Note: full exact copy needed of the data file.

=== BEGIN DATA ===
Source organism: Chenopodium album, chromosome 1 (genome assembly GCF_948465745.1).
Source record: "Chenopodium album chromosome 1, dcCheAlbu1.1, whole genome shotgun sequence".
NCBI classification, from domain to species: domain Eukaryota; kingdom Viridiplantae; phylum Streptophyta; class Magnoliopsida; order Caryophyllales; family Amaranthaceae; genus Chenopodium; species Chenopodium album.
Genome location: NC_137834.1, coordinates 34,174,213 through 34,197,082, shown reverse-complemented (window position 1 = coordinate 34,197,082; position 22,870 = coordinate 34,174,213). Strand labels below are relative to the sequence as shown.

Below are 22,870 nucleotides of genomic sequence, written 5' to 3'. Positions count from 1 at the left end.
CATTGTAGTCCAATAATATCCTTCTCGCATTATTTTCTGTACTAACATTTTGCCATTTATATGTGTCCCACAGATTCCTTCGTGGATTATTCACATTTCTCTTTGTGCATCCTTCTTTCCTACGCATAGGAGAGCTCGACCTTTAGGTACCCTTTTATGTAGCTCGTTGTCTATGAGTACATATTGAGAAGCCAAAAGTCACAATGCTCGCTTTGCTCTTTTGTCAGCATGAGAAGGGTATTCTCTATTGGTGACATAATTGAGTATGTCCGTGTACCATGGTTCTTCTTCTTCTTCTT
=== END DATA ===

Source organism: Chenopodium album, chromosome 1 (genome assembly GCF_948465745.1).
Source record: "Chenopodium album chromosome 1, dcCheAlbu1.1, whole genome shotgun sequence".
NCBI classification, from domain to species: domain Eukaryota; kingdom Viridiplantae; phylum Streptophyta; class Magnoliopsida; order Caryophyllales; family Amaranthaceae; genus Chenopodium; species Chenopodium album.
Genome location: NC_137834.1, coordinates 34,174,213 through 34,197,082, shown reverse-complemented (window position 1 = coordinate 34,197,082; position 22,870 = coordinate 34,174,213). Strand labels below are relative to the sequence as shown.

Below are 22,870 nucleotides of genomic sequence, written 5' to 3'. Positions count from 1 at the left end.
CATTGTAGTCCAATAATATCCTTCTCGCATTATTTTCTGTACTAACATTTTGCCATTTATATGTGTCCCACAGATTCCTTCGTGGATTATTCACATTTCTCTTTGTGCATCCTTCTTTCCTACGCATAGGAGAGCTCGACCTTTAGGTACCCTTTTATGTAGCTCGTTGTCTATGAGTACATATTGAGAAGCCAAAAGTCACAATGCTCGCTTTGCTCTTTTGTCAGCATGAGAAGGGTATTCTCTATTGGTGACATAATTGAGTATGTCCGTGTACCATGGTTCTTCTTCTTCTTCTT